by Barbara Kerley
Warning: Contains spoilers.
It's 1977. Theo and his middle school classmates are working on a science project that mirrors that of the Voyager space probe. By asking a series of questions to generate ideas for their projects -- Who are we? What makes us human? -- Theo and his classmates are gently directed to examine what it is about humans that make us unique in the universe to include as an artifact for their own imaginary space probe.
While Theo is wrestling with this question he has even larger questions closer to home to confront. His father enlisted to fight in Vietnam when Theo was small and has not come home. His mother has told him his father is missing, not dead, but refuses to allow Theo and his sister to speak of him. On his birthday Theo once again receives a gift from his missing father, a model of a rocket, a family tradition meant to serve as a token of memory for his father. But Theo suspects that his grandmother may have some answers about his father that his mother won't address.
In secret meetings Theo's grandmother fills in the gaps about her son, his father. She hints and and intimates that the reasons for his disappearance may be more complicated than he can understand and she is clearly working against the wishes of Theo's mother in telling him so. His curiosity piqued, Theo's class project leads him to issues of Life magazine where he begins to get an education in the Vietnam War. He learns about the MIA's and POW's and feels this is the secret his mother has been keeping from him. He searches his mother's room and discovers more, letters his father sent that Theo was never shown, letter specifically about his return from the war and why he has not returned home yet.
Theo's sister becomes suspicious of their grandmother's activities on the weekend and enlists Theo to shadow her to a children's center where they witness a hippie working with kids. Confused and angry, Theo confronts his mother first with the possibility that his father's a POW and then with the frustration that she has known all along and hid the truth about his father from her. Theo learns that after returning from Vietnam that his father had so much anger and frustration inside of him that he didn't feel he could return home and be a good father. Theo's mom had kept the information from her children because she felt abandoned, and because it was easier to explain when they were young that he was missing.
Only later does Theo connect the dots and realize the hippie he saw at the children's center was his father, living within an hour's bus ride of his family. With everything finally out in the open Theo and his mother explain that their father had recently decided that the time had come to try and return. After many years and a lot of emotional confusion to break through Theo takes the initiative to meet his father in a pre-arranged location. Theo comes the realization that the thing that makes us human is that we ask questions, tough questions, not the least of which are all the questions he has for his father.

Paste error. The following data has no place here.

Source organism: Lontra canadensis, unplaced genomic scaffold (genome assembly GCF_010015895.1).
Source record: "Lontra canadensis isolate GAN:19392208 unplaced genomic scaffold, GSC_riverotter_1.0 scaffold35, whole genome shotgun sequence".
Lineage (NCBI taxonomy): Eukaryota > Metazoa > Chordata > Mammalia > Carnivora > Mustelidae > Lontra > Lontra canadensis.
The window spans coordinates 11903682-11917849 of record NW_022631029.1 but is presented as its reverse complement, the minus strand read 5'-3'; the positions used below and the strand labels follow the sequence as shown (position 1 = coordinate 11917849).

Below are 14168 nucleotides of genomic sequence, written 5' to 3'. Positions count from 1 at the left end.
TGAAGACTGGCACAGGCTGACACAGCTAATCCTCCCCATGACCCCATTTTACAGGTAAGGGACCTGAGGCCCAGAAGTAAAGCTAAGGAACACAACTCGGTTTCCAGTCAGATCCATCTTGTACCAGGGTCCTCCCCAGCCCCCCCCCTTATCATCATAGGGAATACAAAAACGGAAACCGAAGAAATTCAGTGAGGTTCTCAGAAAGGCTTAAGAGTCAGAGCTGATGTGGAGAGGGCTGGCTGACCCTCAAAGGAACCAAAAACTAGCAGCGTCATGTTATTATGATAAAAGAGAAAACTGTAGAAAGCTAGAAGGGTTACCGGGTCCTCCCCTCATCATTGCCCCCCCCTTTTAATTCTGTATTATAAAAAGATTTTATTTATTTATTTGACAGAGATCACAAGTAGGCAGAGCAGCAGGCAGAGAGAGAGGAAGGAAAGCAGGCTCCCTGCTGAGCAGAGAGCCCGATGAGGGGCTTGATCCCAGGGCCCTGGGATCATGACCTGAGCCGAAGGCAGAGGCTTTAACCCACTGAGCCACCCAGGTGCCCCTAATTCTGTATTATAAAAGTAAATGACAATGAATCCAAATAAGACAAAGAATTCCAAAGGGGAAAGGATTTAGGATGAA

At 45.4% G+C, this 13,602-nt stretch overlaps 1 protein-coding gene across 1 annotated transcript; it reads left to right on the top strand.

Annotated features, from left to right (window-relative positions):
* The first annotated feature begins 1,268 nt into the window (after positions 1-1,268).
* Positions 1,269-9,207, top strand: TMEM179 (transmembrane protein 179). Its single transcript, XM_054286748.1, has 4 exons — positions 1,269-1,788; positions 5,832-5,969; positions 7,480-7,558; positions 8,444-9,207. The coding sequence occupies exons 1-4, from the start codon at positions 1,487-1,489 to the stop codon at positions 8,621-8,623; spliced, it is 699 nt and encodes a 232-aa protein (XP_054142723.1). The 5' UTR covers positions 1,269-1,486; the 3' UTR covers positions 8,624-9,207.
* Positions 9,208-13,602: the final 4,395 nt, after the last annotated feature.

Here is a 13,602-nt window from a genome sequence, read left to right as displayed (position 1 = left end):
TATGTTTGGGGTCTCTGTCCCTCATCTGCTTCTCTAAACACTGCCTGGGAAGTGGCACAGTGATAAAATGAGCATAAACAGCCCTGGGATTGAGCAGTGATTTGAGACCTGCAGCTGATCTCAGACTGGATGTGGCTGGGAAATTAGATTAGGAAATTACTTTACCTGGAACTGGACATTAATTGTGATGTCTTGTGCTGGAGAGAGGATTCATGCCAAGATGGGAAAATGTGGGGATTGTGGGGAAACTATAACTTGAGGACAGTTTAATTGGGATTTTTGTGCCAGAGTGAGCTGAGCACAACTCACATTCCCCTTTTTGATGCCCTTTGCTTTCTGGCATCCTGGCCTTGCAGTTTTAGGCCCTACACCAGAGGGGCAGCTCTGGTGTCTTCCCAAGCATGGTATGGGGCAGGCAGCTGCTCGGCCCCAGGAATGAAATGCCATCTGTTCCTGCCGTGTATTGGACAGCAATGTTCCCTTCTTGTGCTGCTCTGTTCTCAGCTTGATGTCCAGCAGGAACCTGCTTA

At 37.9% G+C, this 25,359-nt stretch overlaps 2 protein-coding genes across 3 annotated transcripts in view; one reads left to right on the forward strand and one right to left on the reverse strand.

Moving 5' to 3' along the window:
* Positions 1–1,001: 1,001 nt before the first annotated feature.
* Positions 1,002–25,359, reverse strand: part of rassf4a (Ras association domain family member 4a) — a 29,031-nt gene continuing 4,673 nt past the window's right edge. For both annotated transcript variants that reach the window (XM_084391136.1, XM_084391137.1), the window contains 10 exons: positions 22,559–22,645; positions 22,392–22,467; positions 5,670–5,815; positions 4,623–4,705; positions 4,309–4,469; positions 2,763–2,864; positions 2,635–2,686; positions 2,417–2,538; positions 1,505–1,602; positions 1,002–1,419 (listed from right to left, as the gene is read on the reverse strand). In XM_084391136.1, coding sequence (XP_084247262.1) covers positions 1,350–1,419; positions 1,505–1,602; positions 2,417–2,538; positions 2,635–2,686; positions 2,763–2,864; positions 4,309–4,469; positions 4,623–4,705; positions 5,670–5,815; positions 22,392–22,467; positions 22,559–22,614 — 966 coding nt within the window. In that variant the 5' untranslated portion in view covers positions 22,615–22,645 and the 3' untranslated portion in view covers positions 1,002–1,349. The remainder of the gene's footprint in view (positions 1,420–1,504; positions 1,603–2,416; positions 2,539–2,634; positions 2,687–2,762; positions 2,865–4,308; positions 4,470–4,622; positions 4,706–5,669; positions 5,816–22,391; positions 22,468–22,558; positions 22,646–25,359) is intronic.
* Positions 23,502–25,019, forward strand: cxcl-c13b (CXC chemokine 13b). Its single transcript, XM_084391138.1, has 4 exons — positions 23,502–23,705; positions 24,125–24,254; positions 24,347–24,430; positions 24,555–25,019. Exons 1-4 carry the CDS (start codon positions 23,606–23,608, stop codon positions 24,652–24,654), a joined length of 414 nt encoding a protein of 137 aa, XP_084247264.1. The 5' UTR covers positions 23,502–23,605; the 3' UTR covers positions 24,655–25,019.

I would have been a few years older than Theo is in this book in 1997, probably a classmate of his older sister. It's interesting that Kerley sets the questioning in a Science class because we addressed these issues in Social Studies, but absolutely correct that it was easier to talk about NASA in the classroom than Vietnam. Much of what I learned about the Vietnam War during that time I learned just as Theo did, through Life magazine. These things just weren't talked about; I had an uncle in the military at the time and no one has ever really talked about that either. He came home was all that mattered.
It's an interesting way of addressing similar concerns teens may currently be facing now that The War Against Terrorism (aka The Iraq War) is entering its fifth year. We don't have the same issues where the war isn't being addressed, criticized or discussed in the media but the same confusion among children -- of soldiers or otherwise -- will always exist.
Recently I had a conversation with some parents over another book I enjoyed where, in breaking down the background for the different characters, I mentioned that one of the kids was a military brat (he was a brat) whose father was stationed in and died in Afghanistan. Oh, my god, that's dreadful! Why would anyone write about that in a children's book? That's just distasteful, there's really no call for that.
After all these years, people would still prefer to shelter children from the outside world and have them learn what they can through piecing things together from magazines, television and the Internet? That strikes me as both more dreadful and distasteful than anything a book could present to a child, to force all heads into the sand, but that's partially how we got ourselves into our current geopolitical situation so I shouldn't be surprised.
There's another plus in this for me that has less to do with the war aspect. The book's 1977 setting may provide a conversation starter for children of parents who remember the post-Watergate Carter era. It's a well-written period piece that doesn't feel stale or too deeply rooted to its time making it accessible to contemporary readers who might -- might -- pause to consider what middle school might have been like for their parents.